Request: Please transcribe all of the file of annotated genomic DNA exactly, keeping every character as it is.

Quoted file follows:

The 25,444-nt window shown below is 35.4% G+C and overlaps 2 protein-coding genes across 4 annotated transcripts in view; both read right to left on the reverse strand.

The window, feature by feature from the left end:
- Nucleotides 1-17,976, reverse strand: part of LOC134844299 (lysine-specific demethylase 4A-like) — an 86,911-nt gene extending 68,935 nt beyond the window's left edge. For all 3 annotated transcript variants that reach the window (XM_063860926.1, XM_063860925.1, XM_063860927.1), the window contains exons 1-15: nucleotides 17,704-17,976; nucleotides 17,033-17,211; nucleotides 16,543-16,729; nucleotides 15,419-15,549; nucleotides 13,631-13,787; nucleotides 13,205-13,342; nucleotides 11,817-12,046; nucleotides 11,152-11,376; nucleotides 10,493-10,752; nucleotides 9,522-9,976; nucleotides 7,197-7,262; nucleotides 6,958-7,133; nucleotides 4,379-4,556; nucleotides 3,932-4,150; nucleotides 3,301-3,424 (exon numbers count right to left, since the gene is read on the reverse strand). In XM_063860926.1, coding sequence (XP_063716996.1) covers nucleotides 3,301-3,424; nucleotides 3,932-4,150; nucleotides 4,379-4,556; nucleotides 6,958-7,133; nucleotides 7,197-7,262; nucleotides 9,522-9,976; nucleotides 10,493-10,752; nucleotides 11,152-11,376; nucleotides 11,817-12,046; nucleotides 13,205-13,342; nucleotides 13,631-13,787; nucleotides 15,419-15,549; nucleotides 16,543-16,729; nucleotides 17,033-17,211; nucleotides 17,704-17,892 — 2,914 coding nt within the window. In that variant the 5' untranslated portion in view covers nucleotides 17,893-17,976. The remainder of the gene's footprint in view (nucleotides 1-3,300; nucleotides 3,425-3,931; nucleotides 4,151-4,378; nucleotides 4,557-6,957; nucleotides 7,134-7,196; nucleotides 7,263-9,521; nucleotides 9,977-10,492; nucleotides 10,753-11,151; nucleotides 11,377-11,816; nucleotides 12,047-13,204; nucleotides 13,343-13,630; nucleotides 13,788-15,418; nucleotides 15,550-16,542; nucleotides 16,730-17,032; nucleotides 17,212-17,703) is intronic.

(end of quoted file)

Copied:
The 25,444-nt window shown below is 35.4% G+C and overlaps 2 protein-coding genes across 4 annotated transcripts in view; both read right to left on the reverse strand.

The window, feature by feature from the left end:
- Nucleotides 1-17,976, reverse strand: part of LOC134844299 (lysine-specific demethylase 4A-like) — an 86,911-nt gene extending 68,935 nt beyond the window's left edge. For all 3 annotated transcript variants that reach the window (XM_063860926.1, XM_063860925.1, XM_063860927.1), the window contains exons 1-15: nucleotides 17,704-17,976; nucleotides 17,033-17,211; nucleotides 16,543-16,729; nucleotides 15,419-15,549; nucleotides 13,631-13,787; nucleotides 13,205-13,342; nucleotides 11,817-12,046; nucleotides 11,152-11,376; nucleotides 10,493-10,752; nucleotides 9,522-9,976; nucleotides 7,197-7,262; nucleotides 6,958-7,133; nucleotides 4,379-4,556; nucleotides 3,932-4,150; nucleotides 3,301-3,424 (exon numbers count right to left, since the gene is read on the reverse strand). In XM_063860926.1, coding sequence (XP_063716996.1) covers nucleotides 3,301-3,424; nucleotides 3,932-4,150; nucleotides 4,379-4,556; nucleotides 6,958-7,133; nucleotides 7,197-7,262; nucleotides 9,522-9,976; nucleotides 10,493-10,752; nucleotides 11,152-11,376; nucleotides 11,817-12,046; nucleotides 13,205-13,342; nucleotides 13,631-13,787; nucleotides 15,419-15,549; nucleotides 16,543-16,729; nucleotides 17,033-17,211; nucleotides 17,704-17,892 — 2,914 coding nt within the window. In that variant the 5' untranslated portion in view covers nucleotides 17,893-17,976. The remainder of the gene's footprint in view (nucleotides 1-3,300; nucleotides 3,425-3,931; nucleotides 4,151-4,378; nucleotides 4,557-6,957; nucleotides 7,134-7,196; nucleotides 7,263-9,521; nucleotides 9,977-10,492; nucleotides 10,753-11,151; nucleotides 11,377-11,816; nucleotides 12,047-13,204; nucleotides 13,343-13,630; nucleotides 13,788-15,418; nucleotides 15,550-16,542; nucleotides 16,730-17,032; nucleotides 17,212-17,703) is intronic.